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Jonathan Kearsley (1786–1859) was an American military officer and politician. He fought in the War of 1812 and was a two-time mayor of Detroit.

Jonathan Kearsley
5th Mayor of Detroit
In office
Preceded byJohn Biddle
Succeeded byJohn R. Williams
3rd Mayor of Detroit
In office
Preceded byHenry Jackson Hunt
Succeeded byJohn Biddle
Personal details
Middletown, Pennsylvania
Detroit, Michigan
Alma materWashington College

Early lifeEdit

Jonathan Kearsley was born in Middletown, Pennsylvania on August 20, 1786,[1] and graduated from Washington College in Washington, Pennsylvania (now Washington & Jefferson College) in 1811.[2] He was one of the founders of the Union Literary Society at Washington College.[3] He joined the Army the following year as a First Lieutenant in the Second Artillery Corps, eventually reaching the rank of Major.[1] He fought in several battles during the War of 1812, including the Battle of Stoney Creek, Battle of Crysler's Farm, and the Battle of Chippawa (following the Capture of Fort Erie).[4] In the latter battle, he was wounded, and one of his legs was amputated. The operation was performed incorrectly and he suffered pain for the rest of his life from it.[1]

In 1815, Kearsley married Margaret Hetich.[1] The couple had three children: Edmund Roberts (1816), Rebekah H (1817), and Martha I. (1819); Margaret died in 1821.[1] He later married Rachel Valentine.[5]

Life in DetroitEdit

He held the office of Collector of Revenue Taxes in Virginia from 1817 until 1819, when he moved to Detroit and was appointed Receiver of Public Monies, a title which he held for thirty years.[1] He lived on the corner of Jefferson Avenue and Randolph Street in Detroit.[4]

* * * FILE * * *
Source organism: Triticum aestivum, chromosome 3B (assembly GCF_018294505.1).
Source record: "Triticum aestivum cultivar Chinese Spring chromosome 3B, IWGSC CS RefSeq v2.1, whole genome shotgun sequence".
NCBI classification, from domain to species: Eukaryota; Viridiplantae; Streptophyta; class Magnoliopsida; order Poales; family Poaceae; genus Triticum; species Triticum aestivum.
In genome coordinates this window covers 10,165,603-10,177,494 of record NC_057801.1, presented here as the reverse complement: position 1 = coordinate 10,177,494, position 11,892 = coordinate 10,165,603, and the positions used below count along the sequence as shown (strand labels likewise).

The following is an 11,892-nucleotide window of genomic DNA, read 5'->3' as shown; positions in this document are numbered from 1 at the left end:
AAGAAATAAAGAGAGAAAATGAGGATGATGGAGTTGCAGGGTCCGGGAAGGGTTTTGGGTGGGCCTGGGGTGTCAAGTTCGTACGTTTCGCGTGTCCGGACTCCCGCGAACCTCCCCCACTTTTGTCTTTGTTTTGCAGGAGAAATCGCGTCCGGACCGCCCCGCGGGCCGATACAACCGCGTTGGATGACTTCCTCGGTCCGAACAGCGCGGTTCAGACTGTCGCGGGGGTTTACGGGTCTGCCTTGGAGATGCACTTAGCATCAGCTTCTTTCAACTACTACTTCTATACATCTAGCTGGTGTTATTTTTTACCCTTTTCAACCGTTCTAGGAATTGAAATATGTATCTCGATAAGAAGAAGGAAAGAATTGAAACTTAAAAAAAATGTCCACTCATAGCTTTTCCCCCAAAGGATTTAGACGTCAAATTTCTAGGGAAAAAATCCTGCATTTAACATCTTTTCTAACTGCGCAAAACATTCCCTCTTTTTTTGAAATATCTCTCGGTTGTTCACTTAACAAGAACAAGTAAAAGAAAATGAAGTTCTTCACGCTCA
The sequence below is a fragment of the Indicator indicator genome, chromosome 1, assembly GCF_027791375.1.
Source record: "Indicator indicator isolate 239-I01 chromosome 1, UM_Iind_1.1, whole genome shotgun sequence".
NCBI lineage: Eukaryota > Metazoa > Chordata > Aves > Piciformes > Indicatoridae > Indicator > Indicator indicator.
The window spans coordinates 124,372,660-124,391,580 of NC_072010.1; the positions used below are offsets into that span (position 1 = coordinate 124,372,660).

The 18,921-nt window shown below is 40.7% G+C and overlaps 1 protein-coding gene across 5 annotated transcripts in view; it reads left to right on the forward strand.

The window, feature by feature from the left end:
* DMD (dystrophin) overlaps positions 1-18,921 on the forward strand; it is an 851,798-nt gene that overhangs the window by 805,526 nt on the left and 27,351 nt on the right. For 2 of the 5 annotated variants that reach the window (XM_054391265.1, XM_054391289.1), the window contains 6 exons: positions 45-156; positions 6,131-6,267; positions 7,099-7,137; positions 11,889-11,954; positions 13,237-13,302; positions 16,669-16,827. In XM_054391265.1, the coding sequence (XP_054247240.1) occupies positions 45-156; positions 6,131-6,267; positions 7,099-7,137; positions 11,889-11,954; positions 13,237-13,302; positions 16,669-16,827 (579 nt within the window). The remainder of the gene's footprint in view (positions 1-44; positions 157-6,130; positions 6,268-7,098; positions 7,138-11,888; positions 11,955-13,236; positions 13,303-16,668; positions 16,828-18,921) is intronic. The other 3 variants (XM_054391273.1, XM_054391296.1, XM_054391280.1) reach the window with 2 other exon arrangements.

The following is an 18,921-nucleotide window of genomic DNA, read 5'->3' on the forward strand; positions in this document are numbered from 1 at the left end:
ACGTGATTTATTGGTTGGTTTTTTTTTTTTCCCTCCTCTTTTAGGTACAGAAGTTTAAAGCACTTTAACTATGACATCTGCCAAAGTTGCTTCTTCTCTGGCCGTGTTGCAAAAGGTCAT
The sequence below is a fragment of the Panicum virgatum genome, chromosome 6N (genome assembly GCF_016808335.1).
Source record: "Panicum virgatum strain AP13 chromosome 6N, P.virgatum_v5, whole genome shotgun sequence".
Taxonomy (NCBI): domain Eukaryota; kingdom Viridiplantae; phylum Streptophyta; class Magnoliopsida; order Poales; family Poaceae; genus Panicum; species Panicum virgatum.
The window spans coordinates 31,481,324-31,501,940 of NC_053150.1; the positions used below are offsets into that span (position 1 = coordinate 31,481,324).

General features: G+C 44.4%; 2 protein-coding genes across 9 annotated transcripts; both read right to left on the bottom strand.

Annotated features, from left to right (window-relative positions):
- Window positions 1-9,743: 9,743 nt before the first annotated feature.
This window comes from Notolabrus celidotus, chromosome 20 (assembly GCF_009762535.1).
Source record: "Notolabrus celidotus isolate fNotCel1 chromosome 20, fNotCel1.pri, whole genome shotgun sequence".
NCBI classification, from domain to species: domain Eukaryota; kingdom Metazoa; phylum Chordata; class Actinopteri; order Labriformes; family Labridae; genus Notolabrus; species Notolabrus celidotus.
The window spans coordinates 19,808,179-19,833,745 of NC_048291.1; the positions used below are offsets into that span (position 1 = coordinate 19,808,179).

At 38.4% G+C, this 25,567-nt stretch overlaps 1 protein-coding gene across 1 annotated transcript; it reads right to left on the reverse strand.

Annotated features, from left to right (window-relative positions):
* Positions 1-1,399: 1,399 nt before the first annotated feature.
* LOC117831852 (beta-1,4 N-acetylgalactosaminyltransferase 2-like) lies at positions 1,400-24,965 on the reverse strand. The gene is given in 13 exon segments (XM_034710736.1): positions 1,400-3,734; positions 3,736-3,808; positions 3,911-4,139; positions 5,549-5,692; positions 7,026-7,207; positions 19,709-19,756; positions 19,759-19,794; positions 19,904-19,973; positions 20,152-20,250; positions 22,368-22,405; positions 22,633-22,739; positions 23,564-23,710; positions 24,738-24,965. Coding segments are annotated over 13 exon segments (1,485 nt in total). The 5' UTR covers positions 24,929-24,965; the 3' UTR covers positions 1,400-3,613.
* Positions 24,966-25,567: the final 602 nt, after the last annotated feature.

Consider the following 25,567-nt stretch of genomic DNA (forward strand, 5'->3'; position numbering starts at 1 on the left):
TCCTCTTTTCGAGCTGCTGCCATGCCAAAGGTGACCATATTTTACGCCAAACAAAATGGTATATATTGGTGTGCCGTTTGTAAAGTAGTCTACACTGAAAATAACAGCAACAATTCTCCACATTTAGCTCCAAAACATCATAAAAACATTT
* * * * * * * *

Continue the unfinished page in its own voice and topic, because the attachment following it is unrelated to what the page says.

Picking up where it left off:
He served as mayor of Detroit two separate times, first appointed by the council to fill the unexpired term of Henry Jackson Hunt in 1826, and then being elected in 1829.[6] He also served on the Board of Trustees of the University of Michigan from 1827 to 1837, and again on its re-organized Board of Regents from 1838 until 1852.[1][7] He died in 1859 and is buried in Elmwood Cemetery in Detroit.[8]

Kearsley Creek, a tributary of the Flint River, Kearsley Community Schools[9], and a major street in Flint, Michigan are named after him, as was the short-lived (1839–43) Kearsley Township, Michigan.


  1. ^ a b c d e f g Elmer L. White (1900), The descendants of Jonathan Kearsley, 1718–1782, and his wife Jane Kearsley, 1720–1801, (from Scotland), pp. 51–52
  2. ^ (washington, Washington and Jefferson College; ), Pa; Eaton, Samuel John Mills (1889), Biographical and Historical Catalogue of Washington and Jefferson College, Cincinnati, Ohio: Elm Street Printing Company, p. 272
  3. ^ McClelland, W.C. (1903), "A History of Literary Societies at Washington & Jefferson College", The Centennial Celebration of the Chartering of Jefferson College in 1802, Philadelphia: George H. Buchanan and Company, pp. 111–132
  4. ^ a b Carlisle, Fred, ed. (1890), Chronography of Notable Events in the History of the Northwest Territory and Wayne County, Detroit: O.S. Gulley, Bornman, pp. 236–237, OCLC 13694600
  5. ^ Silas Farmer (1889), THE HISTORY OF DETROIT AND MICHIGAN, p. 1033
  6. ^ The government of the city of Detroit and Wayne County, Michigan: 1701 to 1907, historical and biographical, 1907, p. 28
  7. ^ Barnard, F. A. (1878), American Biographical History of Eminent and Self-made Men: Michigan Volume, Cincinnati: Western Biographical, p. 88, OCLC 2988468
  8. ^ Franck, Michael S. (1996), Elmwood Endures: History of a Detroit Cemetery, Detroit: Wayne State University, p. 156, ISBN 0-8143-2591-2
  9. ^ McKay, Ave'r. "Kearsley celebrates its 75th anniversary". The Eclipse. Retrieved August 24, 2018.
Political offices
Preceded by
Henry Jackson Hunt
Mayor of Detroit
Succeeded by
John Biddle
Preceded by
John Biddle
Mayor of Detroit
Succeeded by
John R. Williams